Former Cal Poly student alleges Title IX procedures that led to his expulsion were unfair



A former Cal Poly student and Cal Poly Mustang Marching Band member, who was found guilty of engaging in non-consensual sexual activity, filed a petition against California State University (CSU) administrators on Feb. 6 to try and get his degrees back.

The former student, referred to as John Doe, is alleging that the process he underwent through Cal Poly's Title IX office was unjust, and therefore his expulsion, which stripped him of his earned master's and bachelor's degrees, was unfair.

Doe is one of several students fighting against higher education administrations, alleging that the investigative processes that found them guilty of sexual misconduct—non-consensual sex or sexual activity—were unjust.

Two separate class-action lawsuits filed in 2019 against the University of California (UC) and CSU systems, allege that the Title IX procedures used to find male students responsible for sexual misconduct were unjust. In 2019, a male University of Southern California (USC) student also filed a lawsuit against the school administration in the hopes of overturning his expulsion, a consequence of the school's determining that he had non-consensual sex with another student.

On Jan. 4, 2019, the judge in the USC case ruled that a student who is found to have participated in sexual misconduct and is facing expulsion—or other disciplinary action—should be allowed a live hearing where both parties may cross-examine one another in order to have a fair investigation. The motion was echoed by U.S. Education Secretary Betsy DeVos as part of the proposed new Title IX rules she released last year.

The recent lawsuits and newly proposed procedures are opening the doors for former students, disciplined for violating Executive Order 1097, to challenge school administrations, higher education institutions, and university Title IX offices. Executive Order 1097 is a system-wide policy that prohibits discrimination, harassment and retaliation, sexual misconduct, dating and domestic violence, and stalking against students.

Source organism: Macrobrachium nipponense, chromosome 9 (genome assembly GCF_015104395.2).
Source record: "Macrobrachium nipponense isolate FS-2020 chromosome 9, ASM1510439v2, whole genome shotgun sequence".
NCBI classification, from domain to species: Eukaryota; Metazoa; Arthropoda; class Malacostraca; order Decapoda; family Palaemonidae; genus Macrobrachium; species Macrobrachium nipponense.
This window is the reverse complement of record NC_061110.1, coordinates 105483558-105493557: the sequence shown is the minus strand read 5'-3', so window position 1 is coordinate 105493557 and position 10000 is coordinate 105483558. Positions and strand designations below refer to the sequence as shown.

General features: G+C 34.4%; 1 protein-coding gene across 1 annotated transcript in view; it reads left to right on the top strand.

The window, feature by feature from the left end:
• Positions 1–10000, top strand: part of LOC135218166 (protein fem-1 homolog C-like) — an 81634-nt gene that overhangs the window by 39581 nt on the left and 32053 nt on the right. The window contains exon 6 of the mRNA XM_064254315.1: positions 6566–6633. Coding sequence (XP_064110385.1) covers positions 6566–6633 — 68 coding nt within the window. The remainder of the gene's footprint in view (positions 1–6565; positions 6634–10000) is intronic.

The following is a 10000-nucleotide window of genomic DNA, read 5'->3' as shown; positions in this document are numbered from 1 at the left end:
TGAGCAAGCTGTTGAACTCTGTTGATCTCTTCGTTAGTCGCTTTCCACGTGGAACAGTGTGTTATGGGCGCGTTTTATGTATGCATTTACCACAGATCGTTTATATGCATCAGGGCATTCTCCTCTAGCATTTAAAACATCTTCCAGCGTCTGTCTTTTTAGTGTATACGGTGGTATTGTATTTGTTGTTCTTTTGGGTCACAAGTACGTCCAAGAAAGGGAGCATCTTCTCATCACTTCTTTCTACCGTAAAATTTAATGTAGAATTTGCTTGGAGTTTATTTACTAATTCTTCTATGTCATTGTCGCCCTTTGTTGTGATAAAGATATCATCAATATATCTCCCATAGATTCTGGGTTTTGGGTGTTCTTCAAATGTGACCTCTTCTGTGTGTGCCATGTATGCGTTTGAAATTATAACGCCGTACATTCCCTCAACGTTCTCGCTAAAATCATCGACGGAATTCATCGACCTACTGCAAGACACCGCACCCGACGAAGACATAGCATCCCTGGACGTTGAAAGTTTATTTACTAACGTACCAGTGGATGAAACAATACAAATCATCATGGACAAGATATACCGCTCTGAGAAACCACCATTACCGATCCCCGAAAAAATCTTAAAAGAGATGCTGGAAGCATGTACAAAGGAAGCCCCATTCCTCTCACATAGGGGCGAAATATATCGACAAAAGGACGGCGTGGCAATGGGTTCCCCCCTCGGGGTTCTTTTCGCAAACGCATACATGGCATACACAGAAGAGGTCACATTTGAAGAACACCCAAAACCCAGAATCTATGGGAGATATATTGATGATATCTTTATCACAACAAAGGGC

The former Cal Poly student's petition—filed on Feb. 6, 2020, against CSU chancellor Timothy White and the CSU board of trustees—claims that White is responsible for the investigation, adjudication, and appeals of all student misconduct matters at the university through his issuance of a series of executive orders, and he is responsible for the improper expulsion of Doe.

The petition alleges that the Title IX investigation and administrative action was based on three she-said, he-said, complaints of off-campus sexual activity.

In February 2018, three female Cal Poly students made separate—the petition claims they were planned—reports against Doe to the Cal Poly Title IX Office. The females were all members of the Cal Poly Marching Band and had learned that each of them had been physically intimate with Doe at some point in the past.

Cal Poly SLO Title IX investigator Tiffany Little investigated the reports over the course of six months and concluded that Doe had engaged in non-consensual sexual activity in two of the three reports.

The petition claims the Aug. 20, 2018, decisions depended entirely on the credibility of the complainants and that Doe had no opportunity to question or challenge their statements, nor was he provided with all the evidence before a decision was made.

In early December 2018, Cal Poly offered Doe a settlement that would include maintaining the findings against him but conferring his degrees. Doe declined the offer because CSU wouldn't set aside findings of sexual misconduct against him, the petition claims.

In light of the California Court of Appeals' decision in the USC case, Doe was notified in February 2019 that the resolution of his appeal would be delayed because the procedures used during the investigation process of sexual misconduct allegations would likely change. But instead of conducting further investigation, the petition claims that CSU simply issued new reports in June 2019 including information from the original investigation.

Doe was again found responsible for sexual misconduct, and expulsion was recommended. Doe appealed the decision, but got rejected.

Toni Molle, director of public affairs for the CSU Chancellor's Office, told New Times via email, "to protect the privacy of the students involved, the California State University will not comment on the specific facts of this case other than to say that student was found responsible for sexual misconduct in two cases."

While outcomes of Title IX investigations may be appealed to the chancellor, Molle said, each campus is responsible for responding to complaints in accordance with the complaint, investigation, and discipline processes established by the Chancellor's Office.

In accordance with the ruling in the USC case, Molle said the office reviewed and revised its Title IX policies to ensure they were compliant with all state and federal laws.

Cal Poly spokesperson Matt Lazier told New Times Cal Poly and CSU's Title IX processes and procedures are robust and designed specifically to provide fair and thorough review of all claims of sexual misconduct or discrimination.

"Cal Poly's Office of Equal Opportunity appropriately responds to all reports of sexual misconduct made either to the Title IX coordinator or to university police," Lazier said. "We take every opportunity afforded to us to hear the concerns of our campus community members. These concerns are taken seriously, and we consider them as we constantly review and work to improve the programs and services we provide across campus." Δ

Staff Writer Karen Garcia can be reached at

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